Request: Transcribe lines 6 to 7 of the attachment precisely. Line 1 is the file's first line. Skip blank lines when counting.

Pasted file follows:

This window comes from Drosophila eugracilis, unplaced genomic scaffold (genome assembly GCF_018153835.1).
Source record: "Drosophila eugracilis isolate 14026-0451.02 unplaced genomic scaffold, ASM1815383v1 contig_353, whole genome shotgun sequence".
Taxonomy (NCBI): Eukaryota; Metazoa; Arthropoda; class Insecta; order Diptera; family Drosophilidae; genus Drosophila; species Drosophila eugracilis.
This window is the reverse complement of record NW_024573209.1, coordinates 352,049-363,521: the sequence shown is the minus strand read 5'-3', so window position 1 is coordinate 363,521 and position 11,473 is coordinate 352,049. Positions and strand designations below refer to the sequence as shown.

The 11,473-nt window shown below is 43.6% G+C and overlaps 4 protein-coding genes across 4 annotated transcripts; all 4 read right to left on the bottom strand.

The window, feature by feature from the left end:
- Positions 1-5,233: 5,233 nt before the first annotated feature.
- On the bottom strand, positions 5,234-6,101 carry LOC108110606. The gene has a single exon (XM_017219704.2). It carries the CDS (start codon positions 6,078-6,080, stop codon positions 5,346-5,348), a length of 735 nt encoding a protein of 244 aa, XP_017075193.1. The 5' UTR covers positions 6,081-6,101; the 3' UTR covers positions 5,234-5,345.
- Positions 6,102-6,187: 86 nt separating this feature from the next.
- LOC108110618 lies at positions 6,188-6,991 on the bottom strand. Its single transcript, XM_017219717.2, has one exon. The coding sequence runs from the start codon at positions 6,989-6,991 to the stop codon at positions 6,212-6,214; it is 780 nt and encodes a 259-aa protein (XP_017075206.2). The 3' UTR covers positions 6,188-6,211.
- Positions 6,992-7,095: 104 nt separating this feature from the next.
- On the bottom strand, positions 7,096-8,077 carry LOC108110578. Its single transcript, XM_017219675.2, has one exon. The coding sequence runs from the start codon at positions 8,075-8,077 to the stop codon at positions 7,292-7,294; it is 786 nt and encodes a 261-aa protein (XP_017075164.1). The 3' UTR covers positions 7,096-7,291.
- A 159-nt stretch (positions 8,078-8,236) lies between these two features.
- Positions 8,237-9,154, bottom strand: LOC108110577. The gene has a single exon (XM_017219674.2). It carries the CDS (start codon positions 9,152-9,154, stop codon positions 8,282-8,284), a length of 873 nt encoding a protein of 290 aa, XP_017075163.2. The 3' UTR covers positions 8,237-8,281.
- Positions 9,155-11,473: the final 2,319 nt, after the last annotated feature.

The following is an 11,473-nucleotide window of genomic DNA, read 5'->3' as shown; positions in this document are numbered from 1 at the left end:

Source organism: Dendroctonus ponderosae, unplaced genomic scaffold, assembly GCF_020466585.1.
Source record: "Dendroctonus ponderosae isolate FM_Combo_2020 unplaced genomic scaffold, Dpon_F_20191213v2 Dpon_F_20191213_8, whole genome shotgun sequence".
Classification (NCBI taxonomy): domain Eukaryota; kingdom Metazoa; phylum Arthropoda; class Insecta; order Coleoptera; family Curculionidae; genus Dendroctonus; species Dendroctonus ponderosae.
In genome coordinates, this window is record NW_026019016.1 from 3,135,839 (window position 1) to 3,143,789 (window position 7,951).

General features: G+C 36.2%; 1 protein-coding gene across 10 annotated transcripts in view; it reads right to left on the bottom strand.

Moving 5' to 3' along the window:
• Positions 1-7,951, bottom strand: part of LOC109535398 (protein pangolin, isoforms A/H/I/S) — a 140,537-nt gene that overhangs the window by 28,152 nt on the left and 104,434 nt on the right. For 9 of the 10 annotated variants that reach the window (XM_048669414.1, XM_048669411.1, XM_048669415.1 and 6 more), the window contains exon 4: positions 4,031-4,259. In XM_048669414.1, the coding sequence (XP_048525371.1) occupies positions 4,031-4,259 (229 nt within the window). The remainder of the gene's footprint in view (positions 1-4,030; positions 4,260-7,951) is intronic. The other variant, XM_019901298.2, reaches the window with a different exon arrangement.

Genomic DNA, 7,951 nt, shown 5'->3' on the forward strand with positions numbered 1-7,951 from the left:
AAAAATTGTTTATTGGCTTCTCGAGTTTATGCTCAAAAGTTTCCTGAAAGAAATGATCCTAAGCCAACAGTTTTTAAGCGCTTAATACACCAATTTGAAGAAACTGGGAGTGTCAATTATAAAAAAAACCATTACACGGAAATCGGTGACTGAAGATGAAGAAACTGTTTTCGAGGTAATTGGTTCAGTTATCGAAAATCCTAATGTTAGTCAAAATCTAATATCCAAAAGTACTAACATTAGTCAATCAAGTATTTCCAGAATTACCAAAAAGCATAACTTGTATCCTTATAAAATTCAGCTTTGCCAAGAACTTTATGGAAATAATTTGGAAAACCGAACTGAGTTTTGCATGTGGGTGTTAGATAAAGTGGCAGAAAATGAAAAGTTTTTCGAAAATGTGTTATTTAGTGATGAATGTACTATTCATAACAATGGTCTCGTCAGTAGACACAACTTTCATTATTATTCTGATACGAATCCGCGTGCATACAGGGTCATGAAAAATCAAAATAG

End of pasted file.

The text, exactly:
The window, feature by feature from the left end:
- Positions 1-5,233: 5,233 nt before the first annotated feature.